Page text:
A self-management program to prevent falls in ambulatory and non-ambulatory community dwelling people with multiple sclerosis

The aim of this project is to develop and evaluate an innovative fall prevention program for ambulatory and non-ambulatory people with MS.

Falls and fall-related injuries are common among people with multiple sclerosis (MS) and can lead to fear of falling and a negative impact on the individual’s health. Research on fall preventive interventions among people with MS is limited. MS fall prevention research has overwhelmingly focused on ambulatory people with MS and has failed to address the needs of individuals only capable of walking a few steps or not at all. For all people with MS, evidence points to the need for interventions that address physical, behavioural, psychological and environmental risk factors, as well as the value of self-management strategies to support development and maintenance of healthy behaviours leading to reduced fall risk.

Aim

To develop and evaluate an innovative fall prevention program for ambulatory and non-ambulatory people with MS.

Method

The project comprises two phases. In phase 1 a fall prevention program is developed for ambulatory and non-ambulatory people with MS. The program addresses diverse fall risk factors and utilises self-management strategies. The development is carried out in collaboration with people with MS and health professionals in multidisciplinary rehabilitation teams. Workshops with all stakeholders are arranged to pursue the co-design process.

In phase 2 the fall prevention program developed in phase 1 is evaluated to determine if it is effective in reducing falls in ambulatory and non-ambulatory people with MS. Change processes that can explain the potential effects of the fall prevention program are identified.

Significance

Falls and fall-related injuries are a societal problem and negatively impacts the health of people with MS. Care and support from healthcare is expected to be person-centred and self-management intervention approaches are especially important for people living with chronic conditions. If the program is effective in reducing the number of falls, it will be of great value for both the individual with MS as well as society.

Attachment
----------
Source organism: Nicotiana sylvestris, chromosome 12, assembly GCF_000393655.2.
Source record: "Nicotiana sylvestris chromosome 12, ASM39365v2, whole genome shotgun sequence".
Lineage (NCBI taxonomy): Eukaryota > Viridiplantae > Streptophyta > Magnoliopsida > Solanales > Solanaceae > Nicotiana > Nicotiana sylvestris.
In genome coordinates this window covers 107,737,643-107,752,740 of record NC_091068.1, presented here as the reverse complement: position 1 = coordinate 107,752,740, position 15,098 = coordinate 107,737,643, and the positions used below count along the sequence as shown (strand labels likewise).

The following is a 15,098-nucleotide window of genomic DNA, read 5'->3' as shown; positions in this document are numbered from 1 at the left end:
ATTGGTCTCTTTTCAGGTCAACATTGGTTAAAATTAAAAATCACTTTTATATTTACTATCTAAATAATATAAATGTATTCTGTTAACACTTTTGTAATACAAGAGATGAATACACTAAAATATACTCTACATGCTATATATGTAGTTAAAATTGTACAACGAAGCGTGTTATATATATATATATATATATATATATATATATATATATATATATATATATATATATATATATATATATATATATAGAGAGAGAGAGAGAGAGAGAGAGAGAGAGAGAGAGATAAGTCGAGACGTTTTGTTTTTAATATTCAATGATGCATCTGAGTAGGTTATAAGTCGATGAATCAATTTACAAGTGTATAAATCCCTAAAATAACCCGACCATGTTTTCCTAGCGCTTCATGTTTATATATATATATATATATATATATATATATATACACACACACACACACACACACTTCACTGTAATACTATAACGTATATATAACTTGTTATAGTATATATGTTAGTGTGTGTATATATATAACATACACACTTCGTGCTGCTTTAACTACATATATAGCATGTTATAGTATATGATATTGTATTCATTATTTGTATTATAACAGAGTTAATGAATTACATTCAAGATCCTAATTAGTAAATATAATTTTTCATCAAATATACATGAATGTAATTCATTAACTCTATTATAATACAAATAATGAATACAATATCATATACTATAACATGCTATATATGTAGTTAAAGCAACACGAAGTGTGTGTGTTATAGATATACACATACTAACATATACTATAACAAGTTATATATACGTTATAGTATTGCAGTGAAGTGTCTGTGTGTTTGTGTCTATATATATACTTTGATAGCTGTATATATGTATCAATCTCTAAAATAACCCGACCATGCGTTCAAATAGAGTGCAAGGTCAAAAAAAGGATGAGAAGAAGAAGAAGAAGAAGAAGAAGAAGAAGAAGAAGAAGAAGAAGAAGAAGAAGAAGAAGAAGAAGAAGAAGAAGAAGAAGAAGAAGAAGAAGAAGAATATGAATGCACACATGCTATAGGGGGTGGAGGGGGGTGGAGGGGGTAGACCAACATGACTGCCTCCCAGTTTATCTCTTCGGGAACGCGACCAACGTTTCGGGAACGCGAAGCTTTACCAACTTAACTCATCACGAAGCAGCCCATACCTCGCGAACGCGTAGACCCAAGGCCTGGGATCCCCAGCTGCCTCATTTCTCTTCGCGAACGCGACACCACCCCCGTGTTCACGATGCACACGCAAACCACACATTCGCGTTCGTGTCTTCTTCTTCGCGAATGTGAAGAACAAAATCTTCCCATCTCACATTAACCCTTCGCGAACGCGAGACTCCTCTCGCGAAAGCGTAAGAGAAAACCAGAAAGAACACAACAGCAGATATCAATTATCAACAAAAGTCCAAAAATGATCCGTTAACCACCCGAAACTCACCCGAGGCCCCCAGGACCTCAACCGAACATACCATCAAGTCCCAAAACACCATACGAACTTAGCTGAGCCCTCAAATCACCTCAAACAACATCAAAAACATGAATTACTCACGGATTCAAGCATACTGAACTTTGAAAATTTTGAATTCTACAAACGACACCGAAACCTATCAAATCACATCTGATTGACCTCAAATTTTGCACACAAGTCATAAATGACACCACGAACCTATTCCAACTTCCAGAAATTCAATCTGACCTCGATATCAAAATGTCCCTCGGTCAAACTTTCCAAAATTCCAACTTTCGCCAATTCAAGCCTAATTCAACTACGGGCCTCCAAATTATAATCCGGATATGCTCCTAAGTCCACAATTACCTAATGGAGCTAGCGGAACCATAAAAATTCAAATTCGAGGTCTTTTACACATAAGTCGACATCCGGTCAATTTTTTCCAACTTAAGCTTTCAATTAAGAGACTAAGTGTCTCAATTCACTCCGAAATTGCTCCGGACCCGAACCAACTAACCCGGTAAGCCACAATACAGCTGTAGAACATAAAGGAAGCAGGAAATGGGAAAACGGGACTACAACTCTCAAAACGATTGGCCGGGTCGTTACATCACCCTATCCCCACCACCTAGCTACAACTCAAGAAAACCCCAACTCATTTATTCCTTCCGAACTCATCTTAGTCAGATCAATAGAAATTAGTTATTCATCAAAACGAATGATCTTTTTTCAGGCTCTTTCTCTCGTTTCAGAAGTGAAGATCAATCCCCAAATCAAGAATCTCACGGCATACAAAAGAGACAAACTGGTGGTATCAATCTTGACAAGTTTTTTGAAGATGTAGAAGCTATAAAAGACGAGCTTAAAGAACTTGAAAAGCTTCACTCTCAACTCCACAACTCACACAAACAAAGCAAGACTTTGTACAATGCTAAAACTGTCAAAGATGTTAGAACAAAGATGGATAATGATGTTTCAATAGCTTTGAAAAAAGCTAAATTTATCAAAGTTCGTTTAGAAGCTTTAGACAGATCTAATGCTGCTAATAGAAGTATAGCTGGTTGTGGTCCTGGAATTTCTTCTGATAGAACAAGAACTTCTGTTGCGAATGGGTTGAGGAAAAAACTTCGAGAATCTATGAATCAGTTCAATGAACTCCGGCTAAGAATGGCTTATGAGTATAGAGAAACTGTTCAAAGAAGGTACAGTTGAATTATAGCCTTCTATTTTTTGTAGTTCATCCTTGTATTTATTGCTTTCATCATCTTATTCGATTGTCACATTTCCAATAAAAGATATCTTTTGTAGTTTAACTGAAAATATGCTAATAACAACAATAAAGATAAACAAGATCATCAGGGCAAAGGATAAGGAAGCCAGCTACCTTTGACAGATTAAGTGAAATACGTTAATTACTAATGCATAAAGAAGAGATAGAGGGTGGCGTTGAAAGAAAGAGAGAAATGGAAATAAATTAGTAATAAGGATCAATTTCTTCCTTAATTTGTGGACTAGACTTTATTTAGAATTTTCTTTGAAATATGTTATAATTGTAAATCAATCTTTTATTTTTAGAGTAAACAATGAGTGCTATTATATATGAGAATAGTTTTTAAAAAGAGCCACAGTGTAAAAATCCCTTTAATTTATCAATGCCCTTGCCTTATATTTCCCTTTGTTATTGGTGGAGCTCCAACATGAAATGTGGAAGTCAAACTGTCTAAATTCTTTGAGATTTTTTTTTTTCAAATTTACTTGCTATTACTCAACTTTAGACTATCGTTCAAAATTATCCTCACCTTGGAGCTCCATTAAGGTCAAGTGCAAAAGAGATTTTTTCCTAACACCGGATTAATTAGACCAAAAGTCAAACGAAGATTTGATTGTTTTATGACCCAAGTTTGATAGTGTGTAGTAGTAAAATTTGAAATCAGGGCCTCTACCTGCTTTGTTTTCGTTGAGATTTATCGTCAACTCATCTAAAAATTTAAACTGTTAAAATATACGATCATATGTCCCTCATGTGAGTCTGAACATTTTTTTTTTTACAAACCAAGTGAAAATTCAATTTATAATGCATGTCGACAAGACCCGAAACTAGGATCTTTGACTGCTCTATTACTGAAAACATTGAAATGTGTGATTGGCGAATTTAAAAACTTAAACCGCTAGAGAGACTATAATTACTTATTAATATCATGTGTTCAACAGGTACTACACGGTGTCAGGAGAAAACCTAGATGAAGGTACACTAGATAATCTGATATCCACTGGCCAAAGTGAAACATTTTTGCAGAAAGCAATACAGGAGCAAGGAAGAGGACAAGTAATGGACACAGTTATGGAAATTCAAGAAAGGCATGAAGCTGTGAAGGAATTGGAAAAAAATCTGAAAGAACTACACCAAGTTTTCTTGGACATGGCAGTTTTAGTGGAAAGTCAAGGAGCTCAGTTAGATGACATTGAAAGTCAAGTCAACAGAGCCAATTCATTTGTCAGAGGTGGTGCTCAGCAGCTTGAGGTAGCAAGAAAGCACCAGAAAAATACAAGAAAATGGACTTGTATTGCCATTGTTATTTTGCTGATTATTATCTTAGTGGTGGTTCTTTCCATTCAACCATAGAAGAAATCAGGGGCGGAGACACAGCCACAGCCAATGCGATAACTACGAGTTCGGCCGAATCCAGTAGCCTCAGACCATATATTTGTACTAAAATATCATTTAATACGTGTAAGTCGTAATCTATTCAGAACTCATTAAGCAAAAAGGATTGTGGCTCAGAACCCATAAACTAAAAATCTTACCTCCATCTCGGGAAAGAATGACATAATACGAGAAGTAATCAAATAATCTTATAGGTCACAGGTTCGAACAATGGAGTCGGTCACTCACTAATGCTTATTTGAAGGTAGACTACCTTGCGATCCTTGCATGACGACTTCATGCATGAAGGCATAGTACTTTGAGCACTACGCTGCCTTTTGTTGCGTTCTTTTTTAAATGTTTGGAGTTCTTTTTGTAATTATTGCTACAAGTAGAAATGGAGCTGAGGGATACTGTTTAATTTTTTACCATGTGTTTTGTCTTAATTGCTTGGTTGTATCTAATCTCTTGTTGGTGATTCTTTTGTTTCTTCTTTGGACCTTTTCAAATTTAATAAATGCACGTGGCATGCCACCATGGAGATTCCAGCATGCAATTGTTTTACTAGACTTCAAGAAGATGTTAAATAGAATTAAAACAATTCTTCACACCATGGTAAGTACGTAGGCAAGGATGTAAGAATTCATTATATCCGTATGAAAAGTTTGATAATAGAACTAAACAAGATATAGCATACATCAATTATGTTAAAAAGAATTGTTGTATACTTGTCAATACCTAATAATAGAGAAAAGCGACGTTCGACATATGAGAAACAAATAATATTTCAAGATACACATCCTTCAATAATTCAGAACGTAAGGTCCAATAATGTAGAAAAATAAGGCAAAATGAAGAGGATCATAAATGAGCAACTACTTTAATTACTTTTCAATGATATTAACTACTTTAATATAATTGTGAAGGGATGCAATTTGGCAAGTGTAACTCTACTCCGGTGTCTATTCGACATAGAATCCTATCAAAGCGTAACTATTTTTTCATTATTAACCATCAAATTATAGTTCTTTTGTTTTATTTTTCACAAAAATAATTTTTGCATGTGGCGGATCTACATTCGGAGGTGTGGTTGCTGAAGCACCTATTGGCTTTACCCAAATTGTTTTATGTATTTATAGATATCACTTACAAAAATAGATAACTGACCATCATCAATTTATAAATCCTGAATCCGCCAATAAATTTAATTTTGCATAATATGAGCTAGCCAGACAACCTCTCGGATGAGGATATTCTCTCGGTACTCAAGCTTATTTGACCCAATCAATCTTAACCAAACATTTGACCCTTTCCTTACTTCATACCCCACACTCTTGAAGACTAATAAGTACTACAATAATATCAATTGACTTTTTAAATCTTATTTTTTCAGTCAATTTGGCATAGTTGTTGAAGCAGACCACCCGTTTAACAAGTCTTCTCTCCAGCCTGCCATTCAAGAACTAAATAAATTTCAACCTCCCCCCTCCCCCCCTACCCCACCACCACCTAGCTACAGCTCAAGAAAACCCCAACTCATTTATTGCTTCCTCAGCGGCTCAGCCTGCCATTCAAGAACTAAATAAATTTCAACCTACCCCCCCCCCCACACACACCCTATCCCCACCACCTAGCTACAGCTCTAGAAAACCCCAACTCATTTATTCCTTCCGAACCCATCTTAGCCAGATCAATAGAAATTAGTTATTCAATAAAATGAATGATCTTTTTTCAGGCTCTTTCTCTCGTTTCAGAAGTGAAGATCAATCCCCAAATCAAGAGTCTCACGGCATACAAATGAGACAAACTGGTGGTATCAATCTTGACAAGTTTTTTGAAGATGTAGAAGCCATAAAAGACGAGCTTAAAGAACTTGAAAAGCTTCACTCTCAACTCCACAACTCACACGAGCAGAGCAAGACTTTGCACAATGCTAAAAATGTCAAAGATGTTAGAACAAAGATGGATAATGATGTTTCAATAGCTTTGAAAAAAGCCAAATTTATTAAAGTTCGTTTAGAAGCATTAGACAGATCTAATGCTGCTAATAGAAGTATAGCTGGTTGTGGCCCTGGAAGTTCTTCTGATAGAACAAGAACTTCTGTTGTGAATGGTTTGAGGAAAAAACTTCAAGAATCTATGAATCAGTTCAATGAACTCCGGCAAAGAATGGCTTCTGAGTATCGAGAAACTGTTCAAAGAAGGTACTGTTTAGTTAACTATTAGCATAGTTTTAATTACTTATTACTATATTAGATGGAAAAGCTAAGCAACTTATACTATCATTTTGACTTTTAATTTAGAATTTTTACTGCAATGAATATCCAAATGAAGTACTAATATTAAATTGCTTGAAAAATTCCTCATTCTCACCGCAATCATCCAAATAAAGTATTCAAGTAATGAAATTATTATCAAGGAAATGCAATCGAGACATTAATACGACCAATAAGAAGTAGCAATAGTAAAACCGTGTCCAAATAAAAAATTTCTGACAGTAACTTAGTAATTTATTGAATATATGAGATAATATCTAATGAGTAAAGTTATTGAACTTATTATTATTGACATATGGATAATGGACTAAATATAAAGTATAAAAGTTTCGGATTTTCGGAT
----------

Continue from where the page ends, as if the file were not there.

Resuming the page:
Principal Investigator

Charlotte Ytterberg

Senior lecturer/physcial therapist

Project group

Martina Bergenroth, project administrator

Marie Elf, professor, Dalarna University

Maria Flink, PhD

Kristina Gottberg, PhD

Sverker Johansson, docent

Marie Kierkegaard, docent

Ulrika Meijer, PhD student

Elizabeth Peterson, professor

Susanna Tuvemo Johnson, postdoc

Collaborators

Fredrik Piehl, professor

Finacial support

Forte - Swedish Research Council for Health, Working Life and Welfare

Neuro:
Neuro is an association focusing on neurology. The goal is for people who live with neurological diagnoses to have the same opportunities, rights and responsibilities as everyone else

Research School in Health Science, KI:
The Research School in Health Science is organised by Karolinska Institutet in collaboration with Region Stockholm. The goal is to strengthen education in health & care sciences at the doctoral level and to stimulate high-quality research. The focus area is intervention and implementation research.
A doctoral student place is sought in competition among the projects that have been granted funding. Admitted doctoral students are offered a cohesive structure with courses and targeted activities.

Strategic Research Area  Health Care Sciences (SFO-V)

Swedish Research Council

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